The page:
By KAREN JOHNSON And BRADLEY DAVIS
Wall Street Journal
An unprecedented €110 billion ($146.45 billion) aid package for debt-laden Greece should give the euro a boost this week, but any relief rally is likely to be short-lived amid concerns that other fiscally strapped euro-zone members will also need support.
The positive news from the euro zone could also be overshadowed by measures announced by China to tighten bank-lending standards to prevent its economy from overheating. That could weigh on growth-sensitive currencies, such as the Australian and Canadian dollars, which have benefited from the strength of the Chinese economy. Investors could also be rattled by the discovery of a car bomb in Manhattan's Times Square on Saturday and head for the safety of the greenback and U.S. government debt.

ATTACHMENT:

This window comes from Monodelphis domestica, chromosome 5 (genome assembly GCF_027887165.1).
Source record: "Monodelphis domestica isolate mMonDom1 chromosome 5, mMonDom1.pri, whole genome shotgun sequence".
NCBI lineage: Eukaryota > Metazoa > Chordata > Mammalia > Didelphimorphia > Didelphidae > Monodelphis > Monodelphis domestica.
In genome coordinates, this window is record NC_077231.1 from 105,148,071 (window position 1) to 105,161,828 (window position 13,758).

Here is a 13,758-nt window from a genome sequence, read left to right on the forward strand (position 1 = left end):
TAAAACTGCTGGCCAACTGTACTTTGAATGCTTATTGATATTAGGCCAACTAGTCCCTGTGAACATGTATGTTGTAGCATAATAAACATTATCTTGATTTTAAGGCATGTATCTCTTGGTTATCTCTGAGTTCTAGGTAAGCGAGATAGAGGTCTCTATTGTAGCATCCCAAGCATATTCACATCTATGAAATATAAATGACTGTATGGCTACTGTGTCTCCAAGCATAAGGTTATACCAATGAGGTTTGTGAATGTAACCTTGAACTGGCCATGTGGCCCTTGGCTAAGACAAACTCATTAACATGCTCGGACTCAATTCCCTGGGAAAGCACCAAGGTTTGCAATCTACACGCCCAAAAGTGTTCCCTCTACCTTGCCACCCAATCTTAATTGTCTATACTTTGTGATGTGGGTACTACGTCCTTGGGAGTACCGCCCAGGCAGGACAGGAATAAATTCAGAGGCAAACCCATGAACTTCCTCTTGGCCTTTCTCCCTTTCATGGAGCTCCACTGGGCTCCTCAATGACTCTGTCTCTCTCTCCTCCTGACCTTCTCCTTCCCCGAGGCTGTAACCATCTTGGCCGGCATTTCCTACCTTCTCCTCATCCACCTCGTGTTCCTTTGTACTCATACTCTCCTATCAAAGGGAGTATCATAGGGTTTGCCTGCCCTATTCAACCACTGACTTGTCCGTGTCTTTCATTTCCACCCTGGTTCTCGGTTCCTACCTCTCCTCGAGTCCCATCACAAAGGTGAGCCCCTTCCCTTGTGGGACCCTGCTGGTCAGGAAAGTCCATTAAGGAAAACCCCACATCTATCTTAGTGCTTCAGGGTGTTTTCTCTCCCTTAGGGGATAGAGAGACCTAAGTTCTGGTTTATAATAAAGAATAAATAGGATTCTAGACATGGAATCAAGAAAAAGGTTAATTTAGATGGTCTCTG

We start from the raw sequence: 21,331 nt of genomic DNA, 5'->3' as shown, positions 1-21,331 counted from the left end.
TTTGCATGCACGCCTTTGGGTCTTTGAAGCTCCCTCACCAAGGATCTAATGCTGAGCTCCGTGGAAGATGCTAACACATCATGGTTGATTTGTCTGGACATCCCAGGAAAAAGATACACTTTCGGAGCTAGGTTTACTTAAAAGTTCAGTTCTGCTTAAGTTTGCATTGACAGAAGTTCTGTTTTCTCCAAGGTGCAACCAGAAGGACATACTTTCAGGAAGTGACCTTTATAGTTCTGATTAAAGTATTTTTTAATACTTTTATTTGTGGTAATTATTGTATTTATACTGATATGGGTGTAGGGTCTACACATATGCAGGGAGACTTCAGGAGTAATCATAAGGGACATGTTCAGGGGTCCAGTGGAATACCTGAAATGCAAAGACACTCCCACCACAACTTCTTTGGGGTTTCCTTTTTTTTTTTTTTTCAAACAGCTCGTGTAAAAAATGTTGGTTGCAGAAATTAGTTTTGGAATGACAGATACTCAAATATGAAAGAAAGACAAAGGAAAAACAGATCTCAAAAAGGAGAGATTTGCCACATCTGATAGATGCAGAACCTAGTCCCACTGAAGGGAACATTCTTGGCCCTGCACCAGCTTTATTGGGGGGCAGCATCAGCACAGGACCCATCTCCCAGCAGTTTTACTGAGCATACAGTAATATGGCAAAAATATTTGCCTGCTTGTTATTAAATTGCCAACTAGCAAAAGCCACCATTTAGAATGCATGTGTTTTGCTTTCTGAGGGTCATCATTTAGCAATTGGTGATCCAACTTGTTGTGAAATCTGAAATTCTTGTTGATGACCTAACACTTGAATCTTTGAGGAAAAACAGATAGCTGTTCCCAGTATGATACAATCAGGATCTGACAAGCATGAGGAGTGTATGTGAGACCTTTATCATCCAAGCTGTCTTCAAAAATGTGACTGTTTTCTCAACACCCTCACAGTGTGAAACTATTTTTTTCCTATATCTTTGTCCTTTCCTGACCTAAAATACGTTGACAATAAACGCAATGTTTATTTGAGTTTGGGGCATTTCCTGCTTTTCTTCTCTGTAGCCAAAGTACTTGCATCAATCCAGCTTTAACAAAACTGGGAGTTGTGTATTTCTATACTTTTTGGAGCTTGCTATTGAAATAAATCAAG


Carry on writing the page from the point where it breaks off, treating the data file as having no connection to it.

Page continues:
Still, when New York traders arrive at their desks Monday—many markets, including the U.K., are closed Monday—their focus is likely to be on the aid agreement announced Sunday by the euro zone, the International Monetary Fund and Greece. The plan requires the euro zone to put up €80 billion and the IMF €30 billion. National parliaments are expected to sign off on the deal swiftly and euro-zone leaders will validate it Friday, allowing Greece to access the funds before a mid-May debt payment of €8.5 billion is due. In return for the aid, Greece must implement tough measures to cut its budget deficit.
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